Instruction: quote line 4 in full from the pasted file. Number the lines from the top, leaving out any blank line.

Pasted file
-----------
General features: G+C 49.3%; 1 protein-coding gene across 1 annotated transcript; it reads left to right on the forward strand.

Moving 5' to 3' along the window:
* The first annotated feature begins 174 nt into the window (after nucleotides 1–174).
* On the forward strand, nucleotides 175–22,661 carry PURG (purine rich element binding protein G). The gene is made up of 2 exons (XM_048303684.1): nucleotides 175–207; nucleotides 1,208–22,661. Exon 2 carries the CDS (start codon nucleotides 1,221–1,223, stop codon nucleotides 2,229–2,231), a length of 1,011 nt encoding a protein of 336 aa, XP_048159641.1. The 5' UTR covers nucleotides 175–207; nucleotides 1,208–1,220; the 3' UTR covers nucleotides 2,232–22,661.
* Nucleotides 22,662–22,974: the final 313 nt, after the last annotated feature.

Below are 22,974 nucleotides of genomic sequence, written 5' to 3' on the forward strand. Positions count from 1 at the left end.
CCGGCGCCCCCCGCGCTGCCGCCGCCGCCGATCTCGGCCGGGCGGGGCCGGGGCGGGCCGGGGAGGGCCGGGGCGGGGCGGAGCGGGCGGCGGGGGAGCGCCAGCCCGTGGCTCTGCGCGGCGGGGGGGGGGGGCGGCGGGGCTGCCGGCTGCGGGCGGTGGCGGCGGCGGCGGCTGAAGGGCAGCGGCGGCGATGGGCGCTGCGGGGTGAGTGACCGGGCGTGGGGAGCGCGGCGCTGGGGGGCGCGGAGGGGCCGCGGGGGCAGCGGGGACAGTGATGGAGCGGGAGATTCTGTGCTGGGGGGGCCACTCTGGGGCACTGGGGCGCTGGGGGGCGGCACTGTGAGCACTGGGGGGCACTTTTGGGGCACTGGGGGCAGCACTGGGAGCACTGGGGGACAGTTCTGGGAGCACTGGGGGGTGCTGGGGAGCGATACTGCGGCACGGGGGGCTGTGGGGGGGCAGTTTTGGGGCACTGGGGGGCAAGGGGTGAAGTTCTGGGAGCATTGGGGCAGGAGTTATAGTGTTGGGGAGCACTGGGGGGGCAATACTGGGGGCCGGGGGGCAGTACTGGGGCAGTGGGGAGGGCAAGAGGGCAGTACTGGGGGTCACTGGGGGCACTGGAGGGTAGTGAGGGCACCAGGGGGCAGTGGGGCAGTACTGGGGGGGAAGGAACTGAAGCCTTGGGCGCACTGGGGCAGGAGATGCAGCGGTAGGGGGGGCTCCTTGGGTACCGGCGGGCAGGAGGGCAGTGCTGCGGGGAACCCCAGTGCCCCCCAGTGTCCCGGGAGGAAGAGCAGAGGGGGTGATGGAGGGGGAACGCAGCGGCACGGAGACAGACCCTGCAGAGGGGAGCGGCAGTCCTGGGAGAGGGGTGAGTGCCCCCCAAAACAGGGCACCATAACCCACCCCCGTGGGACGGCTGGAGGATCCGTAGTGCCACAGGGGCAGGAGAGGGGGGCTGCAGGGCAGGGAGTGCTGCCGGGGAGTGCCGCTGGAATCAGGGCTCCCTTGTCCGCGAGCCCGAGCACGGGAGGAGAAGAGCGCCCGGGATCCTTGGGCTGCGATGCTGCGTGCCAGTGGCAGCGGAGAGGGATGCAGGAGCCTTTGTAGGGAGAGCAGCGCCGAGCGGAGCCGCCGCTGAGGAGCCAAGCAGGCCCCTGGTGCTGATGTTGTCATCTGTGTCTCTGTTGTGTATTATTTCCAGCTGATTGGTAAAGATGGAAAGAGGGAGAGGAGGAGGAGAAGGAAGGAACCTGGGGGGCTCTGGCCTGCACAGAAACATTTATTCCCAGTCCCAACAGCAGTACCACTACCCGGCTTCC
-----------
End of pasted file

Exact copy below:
* On the forward strand, nucleotides 175–22,661 carry PURG (purine rich element binding protein G). The gene is made up of 2 exons (XM_048303684.1): nucleotides 175–207; nucleotides 1,208–22,661. Exon 2 carries the CDS (start codon nucleotides 1,221–1,223, stop codon nucleotides 2,229–2,231), a length of 1,011 nt encoding a protein of 336 aa, XP_048159641.1. The 5' UTR covers nucleotides 175–207; nucleotides 1,208–1,220; the 3' UTR covers nucleotides 2,232–22,661.